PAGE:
Monday, July 19, 2010

John Culberson (R- Houston) Is Factually Challenged

I know. I’m not supposed to use the L-word. Saying someone is a liar is fighting words in some parts. So in saying that Congressman John Culberson is “factually challenged” I have exercised some restraint in rhetoric, but I leave no doubt – John Culberson intentionally said something he knows not to be true. I’m sorry to report it, but John Culberson was simply lying when he said this, as quoted in the Houston Chronicle:

“There have been 50,000 wells drilled offshore and this is the first blowout. It is a catastrophe. It is a tragedy. But it is like an airplane falling out of the clear blue sky. You don't ground all airplanes.”
That’s simply not true.

First, let’s assume that in using the term “offshore” Culberson was referring to the offshore Gulf of Mexico. First because the numbers are right when you limit it just to the Gulf. Worldwide, there are much more than 50,000 offshore wells that have been drilled.

In the Gulf of Mexico, BP’s Macondo well was not the first ever to suffer a blowout.

The honor of being the first rig to suffer an offshore blowout in the Gulf of Mexico actually goes to the C.P. Baker Drilling Barge. In June of 1964, in drilling on an offshore location in Block 273 of Eugene Island, a tract operated by the Pan American Petroleum Corporation the well blew out. A short summary of the incident, found here, follows:

“The crew were preparing to run the 20" conductor and BOPs when, at around 0300 hours in the morning, the water around the vessel began to bubble, boil and eventually geyser up with some force between the hulls of the C.P Baker. Water entered the the vessel through open doors on the main deck and electric power was soon lost. Members of the on-duty crew attempted notify the off-duty crew of the blowout but an explosion occurred about five minutes after the blowout was first noticed. The explosion and fire was described as encompassing the whole vessel, and covered an area up to 100 feet around the vessel.”

“Most survivors evacuated the vessel by jumping from the port bow, after which the two support vessels pulled away from the burning C.P. Baker and began picking up survivors from the water. As a result of erupting water entering the hulls through open doors, the vessel began to heel aft and, after around 30 minutes, C.P. Baker sank by the stern. Gas continued to erupt and burn for the following 13 hours, with limited gas release continuing for the following month.”
Eight men died, 13 were missing and presumed dead, and 22 were injured.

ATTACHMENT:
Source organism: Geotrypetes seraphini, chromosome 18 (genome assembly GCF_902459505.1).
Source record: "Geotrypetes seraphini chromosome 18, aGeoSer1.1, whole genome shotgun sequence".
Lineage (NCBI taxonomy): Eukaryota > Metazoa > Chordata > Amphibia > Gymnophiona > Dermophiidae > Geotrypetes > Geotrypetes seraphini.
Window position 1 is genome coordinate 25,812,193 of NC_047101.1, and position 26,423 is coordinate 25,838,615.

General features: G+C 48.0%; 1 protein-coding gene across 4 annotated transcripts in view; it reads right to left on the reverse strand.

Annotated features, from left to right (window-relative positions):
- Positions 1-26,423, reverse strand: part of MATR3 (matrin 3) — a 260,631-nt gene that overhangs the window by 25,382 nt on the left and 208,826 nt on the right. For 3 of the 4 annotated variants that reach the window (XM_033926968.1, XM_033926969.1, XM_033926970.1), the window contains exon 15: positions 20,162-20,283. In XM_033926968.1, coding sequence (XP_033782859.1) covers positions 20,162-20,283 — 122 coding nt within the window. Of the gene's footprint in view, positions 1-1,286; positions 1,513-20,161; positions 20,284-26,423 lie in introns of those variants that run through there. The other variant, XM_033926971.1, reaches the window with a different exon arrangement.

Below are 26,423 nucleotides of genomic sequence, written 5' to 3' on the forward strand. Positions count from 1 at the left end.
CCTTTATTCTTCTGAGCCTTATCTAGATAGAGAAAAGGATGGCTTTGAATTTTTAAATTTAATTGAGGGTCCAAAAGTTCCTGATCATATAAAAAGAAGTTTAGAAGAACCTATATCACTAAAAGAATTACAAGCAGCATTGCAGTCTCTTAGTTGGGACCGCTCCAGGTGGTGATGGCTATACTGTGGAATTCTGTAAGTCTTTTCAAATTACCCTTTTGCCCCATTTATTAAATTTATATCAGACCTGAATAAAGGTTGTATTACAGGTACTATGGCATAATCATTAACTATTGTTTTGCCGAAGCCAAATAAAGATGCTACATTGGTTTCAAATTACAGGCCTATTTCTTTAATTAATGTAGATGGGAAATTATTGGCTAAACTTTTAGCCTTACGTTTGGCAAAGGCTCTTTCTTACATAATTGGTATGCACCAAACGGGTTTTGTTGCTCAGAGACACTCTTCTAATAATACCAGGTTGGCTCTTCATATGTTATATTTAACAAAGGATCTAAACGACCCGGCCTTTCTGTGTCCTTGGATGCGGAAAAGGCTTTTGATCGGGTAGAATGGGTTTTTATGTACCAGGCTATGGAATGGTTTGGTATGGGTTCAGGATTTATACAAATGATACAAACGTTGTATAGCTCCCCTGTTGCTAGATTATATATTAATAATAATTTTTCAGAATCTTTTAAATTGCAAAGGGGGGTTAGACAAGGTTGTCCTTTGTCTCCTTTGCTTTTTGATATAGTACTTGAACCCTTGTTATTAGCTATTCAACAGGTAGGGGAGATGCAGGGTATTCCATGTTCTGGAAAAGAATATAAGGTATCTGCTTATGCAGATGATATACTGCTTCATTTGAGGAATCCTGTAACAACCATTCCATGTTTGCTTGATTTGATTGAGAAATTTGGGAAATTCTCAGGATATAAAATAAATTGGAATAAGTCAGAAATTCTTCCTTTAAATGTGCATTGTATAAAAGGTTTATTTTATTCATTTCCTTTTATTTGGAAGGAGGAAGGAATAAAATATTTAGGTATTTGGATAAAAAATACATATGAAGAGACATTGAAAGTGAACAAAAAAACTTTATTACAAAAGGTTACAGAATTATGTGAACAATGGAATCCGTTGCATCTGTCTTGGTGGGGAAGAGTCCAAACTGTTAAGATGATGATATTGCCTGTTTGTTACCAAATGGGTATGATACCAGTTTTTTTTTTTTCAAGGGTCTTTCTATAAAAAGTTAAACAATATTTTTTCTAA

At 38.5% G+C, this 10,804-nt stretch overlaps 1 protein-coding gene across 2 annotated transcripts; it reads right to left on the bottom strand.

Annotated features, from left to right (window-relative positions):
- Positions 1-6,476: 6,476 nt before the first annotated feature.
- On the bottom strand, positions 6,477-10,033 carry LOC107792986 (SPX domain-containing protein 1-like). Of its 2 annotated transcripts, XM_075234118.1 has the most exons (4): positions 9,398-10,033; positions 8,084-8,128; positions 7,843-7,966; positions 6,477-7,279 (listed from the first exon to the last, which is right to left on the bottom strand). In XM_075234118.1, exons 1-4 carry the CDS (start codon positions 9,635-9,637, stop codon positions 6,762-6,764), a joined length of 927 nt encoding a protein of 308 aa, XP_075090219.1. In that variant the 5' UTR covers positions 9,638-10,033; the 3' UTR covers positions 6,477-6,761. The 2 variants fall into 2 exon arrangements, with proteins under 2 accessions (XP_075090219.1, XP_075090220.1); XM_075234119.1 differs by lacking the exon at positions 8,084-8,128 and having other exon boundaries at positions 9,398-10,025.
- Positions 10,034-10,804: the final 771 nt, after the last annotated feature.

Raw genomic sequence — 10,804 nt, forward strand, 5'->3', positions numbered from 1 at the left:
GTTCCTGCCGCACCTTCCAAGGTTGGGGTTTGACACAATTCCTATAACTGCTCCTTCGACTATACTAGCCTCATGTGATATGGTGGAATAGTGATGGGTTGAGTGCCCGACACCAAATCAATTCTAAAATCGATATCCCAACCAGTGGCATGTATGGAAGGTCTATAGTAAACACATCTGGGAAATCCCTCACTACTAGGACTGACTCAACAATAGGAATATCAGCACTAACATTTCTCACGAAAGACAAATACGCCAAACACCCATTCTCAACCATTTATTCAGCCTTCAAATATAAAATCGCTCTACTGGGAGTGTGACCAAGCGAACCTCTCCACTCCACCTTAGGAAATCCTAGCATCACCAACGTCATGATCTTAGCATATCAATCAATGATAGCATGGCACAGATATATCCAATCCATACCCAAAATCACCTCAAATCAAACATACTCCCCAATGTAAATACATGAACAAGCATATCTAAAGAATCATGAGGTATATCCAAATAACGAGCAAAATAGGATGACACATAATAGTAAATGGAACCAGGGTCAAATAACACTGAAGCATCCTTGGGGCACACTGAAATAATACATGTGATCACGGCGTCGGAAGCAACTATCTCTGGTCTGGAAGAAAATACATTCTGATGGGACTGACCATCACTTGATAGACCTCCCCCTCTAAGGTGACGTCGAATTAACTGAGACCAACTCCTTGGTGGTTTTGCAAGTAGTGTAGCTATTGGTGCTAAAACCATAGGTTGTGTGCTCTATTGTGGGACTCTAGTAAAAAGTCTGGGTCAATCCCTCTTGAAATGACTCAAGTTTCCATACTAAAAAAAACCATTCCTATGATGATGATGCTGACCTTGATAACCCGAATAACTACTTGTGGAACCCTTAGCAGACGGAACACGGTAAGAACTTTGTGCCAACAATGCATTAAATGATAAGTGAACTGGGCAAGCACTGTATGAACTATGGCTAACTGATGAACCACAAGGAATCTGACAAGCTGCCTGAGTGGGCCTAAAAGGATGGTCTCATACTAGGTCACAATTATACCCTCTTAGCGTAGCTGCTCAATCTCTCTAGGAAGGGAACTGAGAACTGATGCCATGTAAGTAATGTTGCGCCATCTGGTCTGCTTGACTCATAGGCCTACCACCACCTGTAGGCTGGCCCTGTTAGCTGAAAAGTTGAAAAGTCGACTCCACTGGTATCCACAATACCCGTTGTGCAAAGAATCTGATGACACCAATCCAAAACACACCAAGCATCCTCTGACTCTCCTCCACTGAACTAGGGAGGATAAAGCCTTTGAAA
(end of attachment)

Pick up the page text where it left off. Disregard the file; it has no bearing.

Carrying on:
But according to John Culberson, that never happened.

Then there was the Sedco 135F semi-submersible rig that blew out in 1979. The Ixtoc-1 well. Oh, but that was in the Mexican offshore Gulf of Mexico, so maybe that doesn’t count. Or maybe it does, considering that it was the merger of two Schlumberger subsidiaries, Sedco and Forex in 1999 that produced a company that was renamed “Transocean Sedco Forex,” later shortened to just “Transocean.”

The Ixtoc well blew out in June 1979 with initial flow rates estimated at 30,000 barrels of oil per day. Flow was cut to a mere 10,000 barrels per day until it was finally killed 9 months later after having released 3.3 million barrels of crude oil into the Gulf, a lot of which ended up washing onto Texas’ shoreline.

The cause of the blowout? BOP failure. Same as the Deepwater Horizon.

Or what about the Ensco 51 jackup rig that was drilling a well on that same block as the C.P. Baker Drilling Barge, Eugene Island Block 273, when on March 1st 2001, the well blew out resulting in a fire that consumed the rig causing the derrick to collapse onto the platform. The Ensco 51 rig was subsequently repaired in 2002 and has been drilling in the Asia-Pacific regions since then.

But according to John Culberson, that blowout never happened, either.

So contrary to History According to Culberson, the Transocean Deepwater Horizon blowout is not the first time this has happened in the Gulf of Mexico. Nor is it the second or third time. It’s the fourth such incident.

And of the four, the worst of the four.

One would think that we would learn from one blowout to another, and that our record of blowouts in terms of their prevention and emergency response policies would improve with time. But clearly, the reverse is true.

Taking me back to John Culberson’s analogy between the Deepwater Horizon blowout and an aircplane disaster. Just because one plane falls out of the sky, Culberson reasons, is not justification enough to ground all aircraft.

No, not all aircraft. No one is proposing that. Not all offshore oil rigs, either. Just the few tens of rigs that are drilling in the same deepwater environment that the Macondo well was spud in.

OK, so according to Culberson’ analogy, one plane fell out of the sky. And to-date, we don’t have all the answers to why that happened. But according to Culberson, we can’t jeopardize the jobs of pilots, flight attendants and ground crews just because one plane falls out of the sky. Even if we don’t know why it happened.

My only question to Culberson then is this: how many need to fall out of the sky before we need to stop and ask why that happens? Obviously, it’s not one.


But more to the point, how many millions of barrels of oil do we allow to flow into the Gulf before we are allowed by economics and concerns about jobs in the oil industry to stop and ask how we can prevent that from ever . . . ever . . . happening again?

No comments: